NIPS 2018
Sun Dec 2nd through Sat the 8th, 2018 at Palais des Congrès de Montréal
Paper ID:1219
Title:Meta-Gradient Reinforcement Learning

Reviewer 1

In this paper, the authors propose a meta-learning style algorithm in order to optimize the design parameter of RL methods, in an interesting online fashion, while the RL agent is training. In RL, it is always a been a question about what is a right discount factor \gamma or if TD(\lambda) method is used, what is the best \lambda. In this paper, the authors provide a method such that the agent( or the meta-learner) figures out itself what is the right choice of parameters to use at the time. For a given objective function J(\theta, \gamma, \lambda), the RL agent computes the gradient with respect to \theta (the policy (and/or value function) parameter) in order to learn a better policy ( and/or a better value function), then update the model (policy/value) parameters. Then if the agent's desire is to maximize the return under a specific \lambda' and \gamma', it chooses the \lambda and \gamma such that the agent intrinsically maximizes the return under \lambda' and \gamma' while the gradient of J(\theta, \gamma, \lambda) with respect to \theta is considered. ***************** There are two comments which they did not affect the scoring but are needed to be addressed. 1) The first line of the abstract is not true in general. I would suggest that the authors restate it. 2) Cite and mention this work "On Structural Properties of MDPs that Bound Loss due to Shallow Planning" which study why you even do not want to use the given discount factor and why you would even rather choose a smaller one. ***************** The paper is clearly written, also deliver the idea and method clearly. There are two major issues. 1) In equation 11 and 13, when J' objective, the square error, is used to optimize for \gamma and \lambda, the author should consider that minimizing J' also minimizes the variance of g which means that the suggested \gamma and \lambda also contribute to minimizing the variance of g which is not the desire of the proposed optimization \citet{Learning near-optimal policies with Bellman-residual minimization based fitted policy iteration and a single sample path} 2) Despite the interesting idea, the empirical results do not provide much beyond the modest performance of impala.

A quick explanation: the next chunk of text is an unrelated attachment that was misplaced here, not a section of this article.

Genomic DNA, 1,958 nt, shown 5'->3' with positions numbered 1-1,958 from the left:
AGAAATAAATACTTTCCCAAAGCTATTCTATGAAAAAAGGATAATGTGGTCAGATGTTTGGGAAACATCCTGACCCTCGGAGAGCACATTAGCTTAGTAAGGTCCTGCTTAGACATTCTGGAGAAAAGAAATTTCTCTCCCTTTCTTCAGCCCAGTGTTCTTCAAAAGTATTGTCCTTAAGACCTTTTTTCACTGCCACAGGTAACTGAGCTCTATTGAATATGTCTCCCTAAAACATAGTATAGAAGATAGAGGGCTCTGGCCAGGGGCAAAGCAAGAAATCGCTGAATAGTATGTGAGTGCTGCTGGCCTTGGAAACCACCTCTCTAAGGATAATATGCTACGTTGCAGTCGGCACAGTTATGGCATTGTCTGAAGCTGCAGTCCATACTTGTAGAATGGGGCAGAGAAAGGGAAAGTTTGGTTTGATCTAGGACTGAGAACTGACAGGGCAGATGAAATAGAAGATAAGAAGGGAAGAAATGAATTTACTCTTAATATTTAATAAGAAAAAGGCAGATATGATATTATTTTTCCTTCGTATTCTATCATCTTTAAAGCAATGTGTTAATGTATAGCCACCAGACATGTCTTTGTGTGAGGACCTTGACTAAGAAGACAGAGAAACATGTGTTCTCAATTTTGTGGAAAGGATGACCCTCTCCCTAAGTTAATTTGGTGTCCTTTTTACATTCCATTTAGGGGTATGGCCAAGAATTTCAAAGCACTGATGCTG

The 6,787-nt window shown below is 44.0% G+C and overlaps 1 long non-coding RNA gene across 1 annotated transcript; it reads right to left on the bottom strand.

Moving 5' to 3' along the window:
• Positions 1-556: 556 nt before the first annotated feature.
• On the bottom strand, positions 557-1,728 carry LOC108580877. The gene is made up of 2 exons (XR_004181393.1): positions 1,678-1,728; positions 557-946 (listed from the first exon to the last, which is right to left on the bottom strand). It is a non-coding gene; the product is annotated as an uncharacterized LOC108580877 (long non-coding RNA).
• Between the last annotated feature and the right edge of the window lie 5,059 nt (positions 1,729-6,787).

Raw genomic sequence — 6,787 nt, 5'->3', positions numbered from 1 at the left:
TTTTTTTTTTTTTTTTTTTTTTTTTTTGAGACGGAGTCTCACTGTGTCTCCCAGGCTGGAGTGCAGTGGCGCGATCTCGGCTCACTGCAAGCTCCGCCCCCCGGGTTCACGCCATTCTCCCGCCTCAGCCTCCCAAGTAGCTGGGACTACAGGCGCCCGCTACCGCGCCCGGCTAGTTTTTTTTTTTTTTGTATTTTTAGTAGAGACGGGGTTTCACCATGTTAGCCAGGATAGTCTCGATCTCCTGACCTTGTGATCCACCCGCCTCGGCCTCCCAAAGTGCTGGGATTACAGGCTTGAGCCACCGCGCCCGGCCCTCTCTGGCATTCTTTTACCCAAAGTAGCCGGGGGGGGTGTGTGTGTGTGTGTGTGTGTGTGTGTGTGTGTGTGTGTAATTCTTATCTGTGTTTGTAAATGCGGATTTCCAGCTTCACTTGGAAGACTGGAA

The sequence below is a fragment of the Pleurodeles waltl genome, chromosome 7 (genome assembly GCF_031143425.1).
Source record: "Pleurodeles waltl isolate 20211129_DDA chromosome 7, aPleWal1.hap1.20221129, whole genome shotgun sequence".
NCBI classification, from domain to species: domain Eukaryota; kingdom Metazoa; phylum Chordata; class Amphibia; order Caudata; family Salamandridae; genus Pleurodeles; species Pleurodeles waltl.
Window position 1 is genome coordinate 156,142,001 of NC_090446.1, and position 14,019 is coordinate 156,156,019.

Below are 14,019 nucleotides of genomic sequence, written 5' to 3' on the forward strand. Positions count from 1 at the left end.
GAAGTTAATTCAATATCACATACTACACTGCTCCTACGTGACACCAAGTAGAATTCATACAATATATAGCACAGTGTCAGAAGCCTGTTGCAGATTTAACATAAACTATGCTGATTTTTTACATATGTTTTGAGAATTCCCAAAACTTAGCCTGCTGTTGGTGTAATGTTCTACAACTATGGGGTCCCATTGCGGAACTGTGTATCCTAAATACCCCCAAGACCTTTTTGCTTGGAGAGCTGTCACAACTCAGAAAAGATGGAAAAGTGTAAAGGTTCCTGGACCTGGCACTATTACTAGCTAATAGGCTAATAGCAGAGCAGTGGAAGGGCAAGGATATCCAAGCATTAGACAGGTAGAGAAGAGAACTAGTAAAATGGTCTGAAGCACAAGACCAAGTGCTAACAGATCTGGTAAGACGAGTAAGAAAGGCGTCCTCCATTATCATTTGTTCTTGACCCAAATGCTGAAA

Reviewer 2